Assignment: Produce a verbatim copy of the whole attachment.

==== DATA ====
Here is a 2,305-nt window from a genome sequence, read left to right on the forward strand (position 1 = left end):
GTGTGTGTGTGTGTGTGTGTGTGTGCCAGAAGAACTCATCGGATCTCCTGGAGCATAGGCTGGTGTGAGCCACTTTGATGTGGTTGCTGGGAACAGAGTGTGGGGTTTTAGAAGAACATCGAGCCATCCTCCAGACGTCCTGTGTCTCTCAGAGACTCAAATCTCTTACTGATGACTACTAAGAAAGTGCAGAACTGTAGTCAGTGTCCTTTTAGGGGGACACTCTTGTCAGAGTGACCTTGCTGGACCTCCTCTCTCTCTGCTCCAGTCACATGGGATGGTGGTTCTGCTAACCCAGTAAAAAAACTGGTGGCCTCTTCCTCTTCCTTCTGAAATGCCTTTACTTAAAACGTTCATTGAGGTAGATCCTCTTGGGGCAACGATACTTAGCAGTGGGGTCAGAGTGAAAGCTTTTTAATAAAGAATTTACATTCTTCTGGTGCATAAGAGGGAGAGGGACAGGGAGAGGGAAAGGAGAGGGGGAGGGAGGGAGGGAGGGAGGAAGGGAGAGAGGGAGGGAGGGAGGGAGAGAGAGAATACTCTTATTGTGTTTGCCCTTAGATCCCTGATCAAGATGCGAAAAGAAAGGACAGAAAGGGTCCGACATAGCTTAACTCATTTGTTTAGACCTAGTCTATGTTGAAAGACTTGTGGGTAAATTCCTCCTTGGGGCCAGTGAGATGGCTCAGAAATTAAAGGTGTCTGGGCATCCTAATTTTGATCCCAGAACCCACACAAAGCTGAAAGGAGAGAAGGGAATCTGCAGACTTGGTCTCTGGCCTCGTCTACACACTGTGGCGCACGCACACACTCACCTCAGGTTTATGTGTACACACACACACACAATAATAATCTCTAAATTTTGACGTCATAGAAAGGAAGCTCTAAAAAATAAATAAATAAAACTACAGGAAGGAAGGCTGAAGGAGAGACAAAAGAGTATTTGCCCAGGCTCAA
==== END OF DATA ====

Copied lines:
Here is a 2,305-nt window from a genome sequence, read left to right on the forward strand (position 1 = left end):
GTGTGTGTGTGTGTGTGTGTGTGTGCCAGAAGAACTCATCGGATCTCCTGGAGCATAGGCTGGTGTGAGCCACTTTGATGTGGTTGCTGGGAACAGAGTGTGGGGTTTTAGAAGAACATCGAGCCATCCTCCAGACGTCCTGTGTCTCTCAGAGACTCAAATCTCTTACTGATGACTACTAAGAAAGTGCAGAACTGTAGTCAGTGTCCTTTTAGGGGGACACTCTTGTCAGAGTGACCTTGCTGGACCTCCTCTCTCTCTGCTCCAGTCACATGGGATGGTGGTTCTGCTAACCCAGTAAAAAAACTGGTGGCCTCTTCCTCTTCCTTCTGAAATGCCTTTACTTAAAACGTTCATTGAGGTAGATCCTCTTGGGGCAACGATACTTAGCAGTGGGGTCAGAGTGAAAGCTTTTTAATAAAGAATTTACATTCTTCTGGTGCATAAGAGGGAGAGGGACAGGGAGAGGGAAAGGAGAGGGGGAGGGAGGGAGGGAGGGAGGAAGGGAGAGAGGGAGGGAGGGAGGGAGAGAGAGAATACTCTTATTGTGTTTGCCCTTAGATCCCTGATCAAGATGCGAAAAGAAAGGACAGAAAGGGTCCGACATAGCTTAACTCATTTGTTTAGACCTAGTCTATGTTGAAAGACTTGTGGGTAAATTCCTCCTTGGGGCCAGTGAGATGGCTCAGAAATTAAAGGTGTCTGGGCATCCTAATTTTGATCCCAGAACCCACACAAAGCTGAAAGGAGAGAAGGGAATCTGCAGACTTGGTCTCTGGCCTCGTCTACACACTGTGGCGCACGCACACACTCACCTCAGGTTTATGTGTACACACACACACACAATAATAATCTCTAAATTTTGACGTCATAGAAAGGAAGCTCTAAAAAATAAATAAATAAAACTACAGGAAGGAAGGCTGAAGGAGAGACAAAAGAGTATTTGCCCAGGCTCAA